Without DH, Francona forced to sit a hot hitter Print
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Friday, 26 October 2007 14:05
MLB Headline News

 DENVER (AP) -David Ortiz banged his powerful paw into a stiff, black first baseman's mitt in the visitor's clubhouse at Coors Field.
So, how does it feel?
``Brand new.''
The Red Sox designated hitter - make that former Red Sox designated hitter - will play first base when the World Series resumes on Saturday night in the home of the Colorado Rockies. Boston leads two games to none.
With no DH in the lineups for the NL park, Ortiz either has to play the field or sit out, and Boston manager Terry Francona doesn't even want to consider a lineup without him. Regular first baseman Kevin Youkilis moves to the bench as a potential defensive replacement.
``It's hard to get one of your guys out of the lineup,'' Ortiz said Friday before the Red Sox worked out at Coors Field. ``But you've got to do something.''
Ortiz made 27 appearances at first base over the last three years, mostly in interleague play. In the 2004 World Series, he brought his mitt to St. Louis and made a heads-up throw to trap a runner drifting off third base.
``I've played first base before and it wasn't that bad,'' Ortiz said. ``It's just not Gold Glove-caliber.''
Francona also said his plan is to move Dustin Pedroia into Youkilis' No. 2 spot in the batting order and switch center fielder Jacoby Ellsbury from ninth to Pedroia's slot leading off.
Another option had been to sit Mike Lowell and move Youkilis to third base. Francona indicated in Boston that he could envision playing Ortiz in all three potential games in Denver, but he said Friday he hasn't ruled out a different configuration for Game 4, or 5 if necessary.
``I think David is a really good hitter, and I think Mike Lowell is a really good hitter, and I actually think Youk is a really good hitter,'' Francona said. ``But they won't let us play all three of them. So we'll go with this.''
Ortiz batted .332 with 35 homers and 117 RBIs this season, but he played just seven games at first base when the Red Sox visited NL parks in interleague play. He hasn't made an error this year.
Ortiz has also been playing most of the year with a partially torn meniscus in his right knee, an injury that required a cortisone shot over the final weekend of the regular season. Ortiz said the knee is fine, especially considering he might only need to play two more games; Francona said he'll keep an eye on how the big slugger is moving.
``The worry I have - some of it is physical - but some of it is just the fact that he hasn't been out there,'' Francona said. ``And even if you're a really good Gold Glove-caliber player, when you're not out there every day, it's not fair.
``But he's done it in the past, and he's handled it in the past.''
Francona faced a similar dilemma - every AL manager does, actually - when the 2004 Series went to St. Louis for Game 3. Ortiz started at first base for both games at Busch Stadium and Doug Mientkiewicz relieved him both times to shore up the defense and protect Boston's lead.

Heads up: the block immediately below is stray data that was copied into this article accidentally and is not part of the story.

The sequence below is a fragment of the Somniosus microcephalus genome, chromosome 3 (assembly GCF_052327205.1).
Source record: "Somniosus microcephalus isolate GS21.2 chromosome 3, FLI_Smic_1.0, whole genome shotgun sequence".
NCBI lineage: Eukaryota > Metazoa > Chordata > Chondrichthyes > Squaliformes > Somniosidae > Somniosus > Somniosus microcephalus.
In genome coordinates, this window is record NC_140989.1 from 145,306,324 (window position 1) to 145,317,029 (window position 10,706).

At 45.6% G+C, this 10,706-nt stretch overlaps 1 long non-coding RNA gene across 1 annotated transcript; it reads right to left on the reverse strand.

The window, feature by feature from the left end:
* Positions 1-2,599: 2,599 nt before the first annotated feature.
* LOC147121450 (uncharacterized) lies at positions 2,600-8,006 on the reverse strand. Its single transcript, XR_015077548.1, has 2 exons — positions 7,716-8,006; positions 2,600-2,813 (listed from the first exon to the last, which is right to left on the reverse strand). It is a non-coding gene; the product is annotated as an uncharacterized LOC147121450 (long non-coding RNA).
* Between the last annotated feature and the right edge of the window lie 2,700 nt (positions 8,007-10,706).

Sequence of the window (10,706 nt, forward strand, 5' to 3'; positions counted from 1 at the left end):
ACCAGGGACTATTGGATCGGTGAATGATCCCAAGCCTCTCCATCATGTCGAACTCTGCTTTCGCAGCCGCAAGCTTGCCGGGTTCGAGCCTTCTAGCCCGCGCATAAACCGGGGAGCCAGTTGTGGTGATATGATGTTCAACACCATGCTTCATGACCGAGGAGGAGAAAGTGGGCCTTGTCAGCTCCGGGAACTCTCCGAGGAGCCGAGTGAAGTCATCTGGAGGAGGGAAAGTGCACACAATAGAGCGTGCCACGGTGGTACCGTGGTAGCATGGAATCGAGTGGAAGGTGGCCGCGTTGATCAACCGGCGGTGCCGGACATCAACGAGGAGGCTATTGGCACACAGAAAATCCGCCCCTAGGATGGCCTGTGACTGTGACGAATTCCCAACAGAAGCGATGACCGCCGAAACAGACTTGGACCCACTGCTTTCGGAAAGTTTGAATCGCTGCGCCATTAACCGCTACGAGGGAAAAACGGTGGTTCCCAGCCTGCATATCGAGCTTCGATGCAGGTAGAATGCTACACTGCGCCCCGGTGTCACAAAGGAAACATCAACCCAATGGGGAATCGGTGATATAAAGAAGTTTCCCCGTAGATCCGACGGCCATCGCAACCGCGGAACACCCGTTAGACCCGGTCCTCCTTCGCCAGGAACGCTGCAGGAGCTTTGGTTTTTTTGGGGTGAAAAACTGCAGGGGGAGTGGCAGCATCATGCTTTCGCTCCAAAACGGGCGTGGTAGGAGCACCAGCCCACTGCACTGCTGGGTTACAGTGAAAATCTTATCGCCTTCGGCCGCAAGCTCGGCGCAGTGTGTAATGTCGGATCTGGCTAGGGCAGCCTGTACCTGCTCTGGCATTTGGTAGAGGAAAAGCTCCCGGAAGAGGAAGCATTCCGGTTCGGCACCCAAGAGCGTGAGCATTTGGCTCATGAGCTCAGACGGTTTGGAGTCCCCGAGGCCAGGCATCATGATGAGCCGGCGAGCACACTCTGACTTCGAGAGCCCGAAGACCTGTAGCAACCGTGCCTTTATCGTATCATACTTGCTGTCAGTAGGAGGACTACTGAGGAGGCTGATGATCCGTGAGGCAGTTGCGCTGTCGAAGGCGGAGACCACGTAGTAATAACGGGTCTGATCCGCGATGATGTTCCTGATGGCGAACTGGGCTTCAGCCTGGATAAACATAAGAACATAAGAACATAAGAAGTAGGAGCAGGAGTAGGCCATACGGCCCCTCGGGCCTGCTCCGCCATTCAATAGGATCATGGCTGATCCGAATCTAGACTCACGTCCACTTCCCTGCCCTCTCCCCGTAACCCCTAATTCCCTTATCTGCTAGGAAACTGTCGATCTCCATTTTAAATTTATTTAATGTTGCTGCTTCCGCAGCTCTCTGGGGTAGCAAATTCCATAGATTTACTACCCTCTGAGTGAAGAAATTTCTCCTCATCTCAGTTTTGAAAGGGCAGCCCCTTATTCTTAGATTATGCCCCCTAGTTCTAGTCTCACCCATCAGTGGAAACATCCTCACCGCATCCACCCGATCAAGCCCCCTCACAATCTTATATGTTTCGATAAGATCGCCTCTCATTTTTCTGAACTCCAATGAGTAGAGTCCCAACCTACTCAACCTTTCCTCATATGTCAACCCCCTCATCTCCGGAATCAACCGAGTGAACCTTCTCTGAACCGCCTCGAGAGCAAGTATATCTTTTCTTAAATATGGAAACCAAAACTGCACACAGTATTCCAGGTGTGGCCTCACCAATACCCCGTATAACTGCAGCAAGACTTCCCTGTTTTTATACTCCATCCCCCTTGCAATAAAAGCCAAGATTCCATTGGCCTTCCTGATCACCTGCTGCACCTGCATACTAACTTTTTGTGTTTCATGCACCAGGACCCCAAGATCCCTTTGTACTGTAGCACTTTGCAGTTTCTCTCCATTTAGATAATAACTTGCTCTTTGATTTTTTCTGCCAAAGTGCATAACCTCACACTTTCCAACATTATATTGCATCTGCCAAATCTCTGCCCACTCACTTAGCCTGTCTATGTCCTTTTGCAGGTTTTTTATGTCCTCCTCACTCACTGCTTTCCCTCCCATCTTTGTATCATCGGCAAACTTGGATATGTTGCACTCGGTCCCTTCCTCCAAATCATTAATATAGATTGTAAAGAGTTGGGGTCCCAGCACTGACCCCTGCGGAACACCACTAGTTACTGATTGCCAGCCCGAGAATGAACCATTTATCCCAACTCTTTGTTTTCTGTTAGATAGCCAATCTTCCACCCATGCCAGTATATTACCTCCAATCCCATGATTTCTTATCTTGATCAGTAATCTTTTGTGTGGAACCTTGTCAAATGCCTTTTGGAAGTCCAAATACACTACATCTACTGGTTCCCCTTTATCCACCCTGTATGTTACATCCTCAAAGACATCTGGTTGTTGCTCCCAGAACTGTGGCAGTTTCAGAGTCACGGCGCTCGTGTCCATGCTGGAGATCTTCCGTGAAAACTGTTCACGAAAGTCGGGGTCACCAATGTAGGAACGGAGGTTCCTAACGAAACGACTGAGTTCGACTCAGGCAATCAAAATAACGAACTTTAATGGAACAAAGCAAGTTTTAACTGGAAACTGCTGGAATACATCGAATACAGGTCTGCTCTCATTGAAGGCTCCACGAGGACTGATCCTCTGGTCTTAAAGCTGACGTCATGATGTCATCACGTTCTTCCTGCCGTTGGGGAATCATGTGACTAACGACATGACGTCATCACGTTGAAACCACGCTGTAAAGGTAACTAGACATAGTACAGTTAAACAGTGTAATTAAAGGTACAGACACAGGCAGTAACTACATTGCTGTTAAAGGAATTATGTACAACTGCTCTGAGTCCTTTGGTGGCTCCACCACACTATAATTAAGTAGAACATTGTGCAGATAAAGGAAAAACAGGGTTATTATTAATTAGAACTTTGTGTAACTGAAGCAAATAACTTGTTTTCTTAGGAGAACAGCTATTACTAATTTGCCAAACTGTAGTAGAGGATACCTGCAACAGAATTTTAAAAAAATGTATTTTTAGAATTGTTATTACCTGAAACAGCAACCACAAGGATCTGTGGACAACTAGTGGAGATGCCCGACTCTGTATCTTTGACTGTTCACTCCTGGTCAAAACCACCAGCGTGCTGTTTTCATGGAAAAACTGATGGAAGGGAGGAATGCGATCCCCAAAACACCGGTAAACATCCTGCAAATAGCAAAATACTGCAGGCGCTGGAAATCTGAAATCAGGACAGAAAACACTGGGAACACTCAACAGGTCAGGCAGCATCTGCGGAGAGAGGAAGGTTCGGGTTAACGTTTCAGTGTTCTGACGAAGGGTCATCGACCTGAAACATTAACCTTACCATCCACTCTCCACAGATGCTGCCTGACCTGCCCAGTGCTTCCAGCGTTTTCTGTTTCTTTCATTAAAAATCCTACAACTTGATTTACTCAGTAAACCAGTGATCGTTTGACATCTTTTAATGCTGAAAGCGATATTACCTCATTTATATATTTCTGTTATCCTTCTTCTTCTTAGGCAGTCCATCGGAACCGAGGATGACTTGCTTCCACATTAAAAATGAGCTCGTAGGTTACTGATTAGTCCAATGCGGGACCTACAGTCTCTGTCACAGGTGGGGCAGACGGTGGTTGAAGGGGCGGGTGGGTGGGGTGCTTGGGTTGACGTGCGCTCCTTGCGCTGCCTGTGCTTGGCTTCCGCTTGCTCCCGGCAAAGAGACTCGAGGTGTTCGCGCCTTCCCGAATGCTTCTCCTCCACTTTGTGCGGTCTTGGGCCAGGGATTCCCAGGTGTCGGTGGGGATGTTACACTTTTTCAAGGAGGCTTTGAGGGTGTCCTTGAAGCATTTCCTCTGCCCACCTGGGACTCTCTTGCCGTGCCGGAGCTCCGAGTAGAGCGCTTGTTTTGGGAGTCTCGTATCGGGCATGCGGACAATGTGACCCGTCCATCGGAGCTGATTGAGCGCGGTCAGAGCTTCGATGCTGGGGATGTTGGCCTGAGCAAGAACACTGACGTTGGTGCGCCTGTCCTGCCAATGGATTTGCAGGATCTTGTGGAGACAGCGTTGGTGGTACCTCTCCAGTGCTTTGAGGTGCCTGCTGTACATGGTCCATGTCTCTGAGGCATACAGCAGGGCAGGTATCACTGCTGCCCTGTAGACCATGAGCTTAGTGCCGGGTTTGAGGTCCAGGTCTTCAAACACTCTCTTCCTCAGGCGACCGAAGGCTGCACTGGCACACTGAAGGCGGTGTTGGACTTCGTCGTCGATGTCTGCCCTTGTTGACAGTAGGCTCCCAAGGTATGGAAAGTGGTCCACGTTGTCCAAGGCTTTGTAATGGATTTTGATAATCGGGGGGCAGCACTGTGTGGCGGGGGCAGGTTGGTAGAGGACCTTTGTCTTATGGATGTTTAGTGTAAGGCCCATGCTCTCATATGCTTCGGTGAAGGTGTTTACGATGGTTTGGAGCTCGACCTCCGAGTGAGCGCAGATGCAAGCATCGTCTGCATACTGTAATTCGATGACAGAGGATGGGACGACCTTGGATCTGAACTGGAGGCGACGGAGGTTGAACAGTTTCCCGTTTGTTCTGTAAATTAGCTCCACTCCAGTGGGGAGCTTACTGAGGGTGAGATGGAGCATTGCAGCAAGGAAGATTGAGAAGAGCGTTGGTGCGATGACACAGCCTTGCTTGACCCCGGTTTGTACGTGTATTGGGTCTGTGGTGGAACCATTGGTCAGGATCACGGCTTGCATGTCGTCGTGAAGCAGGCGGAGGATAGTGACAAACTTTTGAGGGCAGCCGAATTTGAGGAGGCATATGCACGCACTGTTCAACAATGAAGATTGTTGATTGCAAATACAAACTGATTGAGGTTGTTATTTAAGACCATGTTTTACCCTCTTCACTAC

But that just meant sitting Kevin Millar, who batted .238 in that postseason; this year, playing Big Papi means sitting either Lowell or Youkilis, each a key part of the offense that has outscored opponents 45-7 over the last five postseason games.
``We're here to try to win a World Series. You can't be upset,'' Youkilis said. ``We're in a great position right now; we're up two games to none. ... You should move on and go to another team if you're worried about your playing time and think you need to play over somebody else. This is the World Series. You've just got to be happy to go out and help in any capacity you can.''
Lowell drove in 120 runs to lead the Red Sox in the regular season and is batting .333 in the postseason while averaging an RBI per game. Youkilis ended his nine-game hitting streak in Game 2, but he's still batting .396 with four homers and 10 RBIs since the start of the playoffs.
``Having to play National League (rules) takes one of their big boppers out of the lineup,'' Rockies pitcher LaTroy Hawkins said. ``It definitely helps. The whole dynamic of the game has to change.''
Still, if it were just about the offense it would be an easy decision.
Merely indispensable in the regular season, Ortiz becomes otherworldly in October. He is batting .385 in 12 postseason games this year, and with 13 walks to go with his 15 hits he has gotten on base more often than not.
So it's no surprise that Francona wants to keep him in the lineup.
But Ortiz is a risk in the infield - an experiment Francona would rather not make in the season's most important games.
``Anything around me, it's going to be (caught),'' Ortiz said. ``After that, I don't know.''
Youkilis has handled 1,586 straight errorless chances at first base in the regular season, breaking Stuffy McInnis' club record for first baseman. At third, Lowell is the all-time major league leader with a .976 fielding percentage.
Francona said he would go with offense for now, and keep Youkilis handy as a defensive replacement if Boston takes a lead.
``You're talking about a guy that drove in 120 - two guys that drove in 120,'' Francona said. ``And we love Youkilis as a hitter, too. It's a difficult situation to be in. ... I'd just rather play all three of them.''
 

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